Writing a Quality Love Triangle

| Monday, January 14, 2013
Today's Tune: Ready or Not

I have a confession that you already know because I have confessed it several billion* times before: I FREAKING HATE LOVE TRIANGLES. I THINK THEY ARE (MOSTLY) THE WORST. More often than not, they create superficial tension, paint the protagonist as emotionally hurtful, provide excessive angsting, and somehow manage to turn the (usually female) main character into an object for two (usually male) characters to fight over like a chew toy. I don't like them. I rarely see them done well.

However, when they ARE done well, I think they can make a splendid plot element that shows a lot of great emotion and explores the nature of choice, who we are, and what we want. In these cases, I can get firmly behind them and maybe even find them -- GASP -- enjoyable. At their very best, they get under my skin and move me emotionally. Which just goes to show that even a humbug can change their tune if they find the right thing.

So I decided to compile a list of elements that, in my humble opinion, constitute a "quality" love triangle. As a disclaimer, I want to clarify that this is only my take on the subject, and I'm only one person. There are probably infinite ways to write a love triangle that's interesting and emotionally complex, and I don't have all the answers. If you want to tackle the love triangle trope and knock it out of the park in your own way, go for it!

So, here goes.

Writing a Good Love Triangle

Make the love interests believable, unique, strongly-drawn characters in their own right. If I'm going to believe that a character is equally attracted to and confused over their options, than I need to really understand why each love interest has that effect on them. They need to represent something different, they need to be fleshed out, and I need to really feel the chemistry with BOTH characters. There needs to be a real choice. Not just Bland Option #1 or Bland Option #2. Malindo Lo's newest novel Adaptation had what I felt was an understandable love triangle. The protagonist had real reasons to feel conflicted about her choices, and the two love interests represented very different things for her. On top of that, both characters had a unique and non-stock personality. I understood her connection and attraction to both.

Make the choice more than just between the LI's themselves. This moves into metaphor a little bit. The love triangles I respond to most are the ones where the protagonist's choice is about something bigger than just This Hot Person or This Other Hot Person. Does one represent her childhood and the other her adulthood? Is it her choice between war or peace? One more closely aligns with her personal beliefs and the other prefers a line of thinking she can't get behind? I want to see CHOICE. What are love triangles about if not making the choice of what you want and who you are?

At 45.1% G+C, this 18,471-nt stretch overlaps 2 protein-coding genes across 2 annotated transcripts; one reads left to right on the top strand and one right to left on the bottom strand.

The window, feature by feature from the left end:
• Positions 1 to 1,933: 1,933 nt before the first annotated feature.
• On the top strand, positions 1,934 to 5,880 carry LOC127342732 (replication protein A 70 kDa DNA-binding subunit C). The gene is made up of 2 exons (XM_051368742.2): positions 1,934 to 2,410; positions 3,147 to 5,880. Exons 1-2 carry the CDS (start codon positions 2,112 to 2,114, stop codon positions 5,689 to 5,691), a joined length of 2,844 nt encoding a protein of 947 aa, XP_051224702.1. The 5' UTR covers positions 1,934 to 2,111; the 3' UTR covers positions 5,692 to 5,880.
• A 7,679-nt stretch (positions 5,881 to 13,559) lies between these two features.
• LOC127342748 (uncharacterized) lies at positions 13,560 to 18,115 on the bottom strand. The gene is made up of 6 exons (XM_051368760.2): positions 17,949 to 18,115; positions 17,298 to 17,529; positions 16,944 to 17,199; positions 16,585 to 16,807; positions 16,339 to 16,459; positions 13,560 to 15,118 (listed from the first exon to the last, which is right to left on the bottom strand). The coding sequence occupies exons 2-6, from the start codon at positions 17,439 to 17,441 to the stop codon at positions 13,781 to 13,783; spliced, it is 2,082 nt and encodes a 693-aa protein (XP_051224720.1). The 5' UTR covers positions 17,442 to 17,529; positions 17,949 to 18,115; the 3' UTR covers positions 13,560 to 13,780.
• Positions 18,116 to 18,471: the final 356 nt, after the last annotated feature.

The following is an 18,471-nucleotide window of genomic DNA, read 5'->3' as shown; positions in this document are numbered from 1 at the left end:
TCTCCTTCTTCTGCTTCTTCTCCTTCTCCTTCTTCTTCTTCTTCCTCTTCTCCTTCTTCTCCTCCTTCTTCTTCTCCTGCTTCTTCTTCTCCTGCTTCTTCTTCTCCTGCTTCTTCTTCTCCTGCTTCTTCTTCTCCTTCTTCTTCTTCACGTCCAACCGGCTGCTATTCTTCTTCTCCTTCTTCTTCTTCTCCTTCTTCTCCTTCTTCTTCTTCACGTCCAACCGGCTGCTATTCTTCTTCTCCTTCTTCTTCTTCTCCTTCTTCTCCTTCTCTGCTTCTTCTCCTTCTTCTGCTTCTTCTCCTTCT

Love comes in many forms. One of my favorite love triangles comes from the manga Fruits Basket. The sticking point in this series was that while both LI choices were attractive in their own right, and she cared for both in equal measure, the relationships evolved into a different sort of love. Relationships change, and one leg of the triangle came to view the protagonist as more of a sister -- or even mother -- figure. She felt the same. They were family, not lovers. This feels most successful when the relationship naturally evolves this way, rather than them being all hot-and-heavy-makeouts and then ten chapters later they're like "oh you're like a brother to me."

The conflicts are real. Too often, the tension built into love triangles circles around something superficial or inconsequential, like a silly misunderstanding or an out-of-character action. If I'm going to believe that the protagonist is going to walk away from someone she claims to love, the conflict needs to feel important and in-character. It needs to be personal and rooted in the protagonist's own choice. That means not going for "we can't be together because you/we/everyone will die." That's not a choice. That's forcing someone's hand. I want to know that the MC is walking away because this relationship isn't right for her, and that she's choosing to walk away for real reasons.

Avoid excessive and prolonged angsting. When it comes to love triangles, some amount of angsting is going to come with the territory. There's going to be confusion, sadness, and heartbreak. I wouldn't expect anything less. But the last thing I want to read about is constant waffling and 80% of their thought process dedicated to thinking about who they'll choose when there are other things to do and think about.

No jealousy for the sake of jealousy. I would be super mega excited if I never again saw a situation in which the MC is completely uninterested in a romantic/sexual relationship with the "best friend" until they finally move on and develop a crush on someone else. You have no idea how excited that would make me. It makes the protagonist seem so possessively selfish.

The love interests aren't in constant annoying competition and respect the MC's personhood/choice. I recently read the Song of the Lioness quartet by Tamora Pierce for the first time, and I was struck by the way the various love interests never fought over Alanna or tried to one-up each other. They were friends, even. When Alanna decided she wanted to become romantically entangled with one, her choice was respected by the other. She wasn't treated like a prize to be won, but as a person (aside from the argument that one of the LIs acted like an entitled child at one point, but that relationship didn't last). I don't LIKE reading about two (usually male) love interests talking around the (usually female) MC like this isn't her life and her choice. The muscle-flexing and snarky comments get really old really fast.